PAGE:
Dramatic Reading (DR) Suggestions

Plays and other dramatic works
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annise
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Post by annise » June 24th, 2020, 8:07 pm

This is a thread for dramatic reading suggestions - makes it hard for others if it's filled with idle chatter and new people who do read the headings will be highly confused. :D

Anne

Andrewjames
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Post by Andrewjames » June 25th, 2020, 1:50 am

here is an on topic post!

has libri vox recorded

SHERLOCK HOLMES A DRAMA IN FOUR ACTS by William Gillette and Sir Arthur Conan Doyle, first performed 1899?

the text is online at

http://freeread.com.au/@RGLibrary/ArthurConanDoyle/PoetryDrama/SherlockHolmes.html

annise
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Post by annise » June 25th, 2020, 2:16 am

Almost the right thread - there is another sticky for play suggestions :D :D :D. But it isn't immediately obvious that a play is not the same as a dramatic reading around LV

Anne

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Post by Andrewjames » June 25th, 2020, 3:42 am

...oh dear! :oops:

ill post it again, in the right thread this time!

TriciaG
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Post by TriciaG » August 14th, 2020, 12:18 pm

The following book was quoted in my current solo. It looks interesting! The blurb is from some website I found; it's not PD and shouldn't be used for an intro/summary, but it gives a good description of the work.
John Ruskin. The Ethics of the Dust

This study by the famous British art critic and writer is written in the form of a Socratic dialogue and details Ruskin’s thoughts on the education system, the development of fine art and design in Europe, and man’s place in the world.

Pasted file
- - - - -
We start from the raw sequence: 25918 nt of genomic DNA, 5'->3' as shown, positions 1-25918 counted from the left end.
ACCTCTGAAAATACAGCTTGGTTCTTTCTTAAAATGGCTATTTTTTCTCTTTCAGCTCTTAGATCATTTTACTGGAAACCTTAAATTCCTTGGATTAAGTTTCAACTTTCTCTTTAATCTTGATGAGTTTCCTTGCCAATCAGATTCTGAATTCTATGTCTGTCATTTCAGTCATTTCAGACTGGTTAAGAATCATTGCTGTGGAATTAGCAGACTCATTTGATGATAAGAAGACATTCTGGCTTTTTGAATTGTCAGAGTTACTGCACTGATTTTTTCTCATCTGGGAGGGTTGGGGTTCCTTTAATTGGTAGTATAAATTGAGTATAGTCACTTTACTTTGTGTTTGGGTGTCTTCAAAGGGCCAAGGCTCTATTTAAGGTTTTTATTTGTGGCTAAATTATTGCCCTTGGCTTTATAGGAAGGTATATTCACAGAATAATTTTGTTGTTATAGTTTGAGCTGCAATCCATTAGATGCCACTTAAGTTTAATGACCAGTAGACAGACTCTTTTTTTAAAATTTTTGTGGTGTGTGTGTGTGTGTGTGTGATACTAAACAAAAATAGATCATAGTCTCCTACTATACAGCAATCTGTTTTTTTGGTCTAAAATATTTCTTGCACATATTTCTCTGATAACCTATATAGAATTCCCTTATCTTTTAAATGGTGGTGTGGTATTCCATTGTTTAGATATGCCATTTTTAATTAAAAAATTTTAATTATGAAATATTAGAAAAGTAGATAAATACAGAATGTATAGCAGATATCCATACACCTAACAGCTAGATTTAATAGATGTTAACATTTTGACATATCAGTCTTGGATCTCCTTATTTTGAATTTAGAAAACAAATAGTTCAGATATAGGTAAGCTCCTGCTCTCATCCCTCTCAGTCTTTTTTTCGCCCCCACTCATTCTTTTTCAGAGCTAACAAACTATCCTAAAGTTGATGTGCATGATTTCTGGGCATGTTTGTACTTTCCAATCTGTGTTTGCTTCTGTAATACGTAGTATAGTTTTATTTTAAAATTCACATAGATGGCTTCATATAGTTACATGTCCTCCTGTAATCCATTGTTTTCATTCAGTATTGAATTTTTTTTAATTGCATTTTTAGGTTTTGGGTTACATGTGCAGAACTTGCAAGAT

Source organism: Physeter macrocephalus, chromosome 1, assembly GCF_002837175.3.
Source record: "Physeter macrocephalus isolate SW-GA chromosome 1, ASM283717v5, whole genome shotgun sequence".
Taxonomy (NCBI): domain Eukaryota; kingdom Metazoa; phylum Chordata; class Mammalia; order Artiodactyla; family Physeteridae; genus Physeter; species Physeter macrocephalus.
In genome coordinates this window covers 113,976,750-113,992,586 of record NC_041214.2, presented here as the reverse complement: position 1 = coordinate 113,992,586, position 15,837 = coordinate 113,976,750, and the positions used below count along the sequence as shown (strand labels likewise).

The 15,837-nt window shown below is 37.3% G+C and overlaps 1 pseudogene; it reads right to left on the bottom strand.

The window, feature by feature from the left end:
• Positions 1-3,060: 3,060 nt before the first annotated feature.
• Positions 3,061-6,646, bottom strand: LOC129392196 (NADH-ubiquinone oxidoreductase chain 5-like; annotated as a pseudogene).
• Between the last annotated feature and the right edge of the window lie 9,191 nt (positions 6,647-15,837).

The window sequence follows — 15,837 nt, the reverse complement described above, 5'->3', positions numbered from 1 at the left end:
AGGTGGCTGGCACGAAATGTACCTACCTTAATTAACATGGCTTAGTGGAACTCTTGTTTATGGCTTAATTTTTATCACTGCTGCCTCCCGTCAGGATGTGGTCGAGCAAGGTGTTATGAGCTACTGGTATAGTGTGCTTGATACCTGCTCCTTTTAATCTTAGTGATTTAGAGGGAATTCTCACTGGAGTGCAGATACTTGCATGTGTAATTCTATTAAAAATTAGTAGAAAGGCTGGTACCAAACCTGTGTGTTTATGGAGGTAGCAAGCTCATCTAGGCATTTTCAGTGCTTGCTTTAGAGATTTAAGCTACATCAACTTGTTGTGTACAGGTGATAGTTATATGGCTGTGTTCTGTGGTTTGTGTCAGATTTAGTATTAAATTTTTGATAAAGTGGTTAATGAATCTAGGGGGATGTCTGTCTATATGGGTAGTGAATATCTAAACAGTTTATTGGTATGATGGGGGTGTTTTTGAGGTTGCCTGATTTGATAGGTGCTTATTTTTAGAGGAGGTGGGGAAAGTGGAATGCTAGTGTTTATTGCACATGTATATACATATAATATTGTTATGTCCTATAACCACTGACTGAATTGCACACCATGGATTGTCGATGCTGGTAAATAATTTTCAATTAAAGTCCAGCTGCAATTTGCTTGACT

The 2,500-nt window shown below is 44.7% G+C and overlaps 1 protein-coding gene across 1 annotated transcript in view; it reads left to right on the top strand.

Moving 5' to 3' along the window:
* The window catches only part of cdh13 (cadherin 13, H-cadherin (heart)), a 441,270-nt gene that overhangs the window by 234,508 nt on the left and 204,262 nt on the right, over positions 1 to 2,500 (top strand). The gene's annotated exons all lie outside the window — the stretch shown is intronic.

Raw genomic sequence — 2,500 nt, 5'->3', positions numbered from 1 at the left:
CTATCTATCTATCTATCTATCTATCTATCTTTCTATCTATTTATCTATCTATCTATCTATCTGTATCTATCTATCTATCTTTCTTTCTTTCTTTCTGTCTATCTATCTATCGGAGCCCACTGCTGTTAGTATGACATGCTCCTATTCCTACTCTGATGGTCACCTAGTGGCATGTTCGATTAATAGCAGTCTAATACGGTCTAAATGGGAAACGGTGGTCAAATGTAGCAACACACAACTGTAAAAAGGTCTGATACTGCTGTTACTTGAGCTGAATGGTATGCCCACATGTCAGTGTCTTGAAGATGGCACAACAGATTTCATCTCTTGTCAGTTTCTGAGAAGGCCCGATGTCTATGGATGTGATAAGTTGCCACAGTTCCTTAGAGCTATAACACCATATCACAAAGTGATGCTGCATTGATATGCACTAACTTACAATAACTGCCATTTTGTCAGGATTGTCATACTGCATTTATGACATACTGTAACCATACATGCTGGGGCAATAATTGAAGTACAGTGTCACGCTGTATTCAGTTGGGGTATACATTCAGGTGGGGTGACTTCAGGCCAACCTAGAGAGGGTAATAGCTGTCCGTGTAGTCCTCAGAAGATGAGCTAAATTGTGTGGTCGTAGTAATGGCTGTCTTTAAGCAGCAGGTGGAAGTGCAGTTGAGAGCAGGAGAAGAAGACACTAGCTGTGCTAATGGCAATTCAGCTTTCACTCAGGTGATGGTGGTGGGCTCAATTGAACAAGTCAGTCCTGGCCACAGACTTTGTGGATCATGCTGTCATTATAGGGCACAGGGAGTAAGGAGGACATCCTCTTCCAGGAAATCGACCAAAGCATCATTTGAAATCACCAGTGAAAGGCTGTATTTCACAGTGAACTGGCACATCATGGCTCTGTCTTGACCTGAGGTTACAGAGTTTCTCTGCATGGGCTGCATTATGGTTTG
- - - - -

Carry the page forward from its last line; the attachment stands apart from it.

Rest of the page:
Ten Lectures to Little Housewives on the Elements of Crystallisation — such is the original subtitle of John Ruskin’s The Ethics of the Dust (1866). The patronising line might repel some readers, but in fact, teaching housewives how to clean was the last thing Ruskin was thinking of. The central subject of his study is minerals: their structure, their types, and the process of crystallization. The study is presented in the form of a conversation between the Old Lecturer and a group of schoolgirls aged 9 to 20. Despite the author’s claim that the characters are (almost) all fictional, it is easy to draw parallels between the text and Ruskin’s biography.

In autumn 1859, Ruskin, an influential art critic and historian, the future founder of British social realism, John Ruskin was invited to teach at Winnington school for girls in Cheshire. His inspired lectures and discussions with the schoolgirls served as a basis for The Ethics of the Dust. With its liberal and homely atmosphere, Winnington was quite different from similar boys’ schools of the time. When he was teaching there, Ruskin was not yet the radical thinker we know him to have been, but his work at Winnington contributed to his transformation into a leading critic of the Victorian era.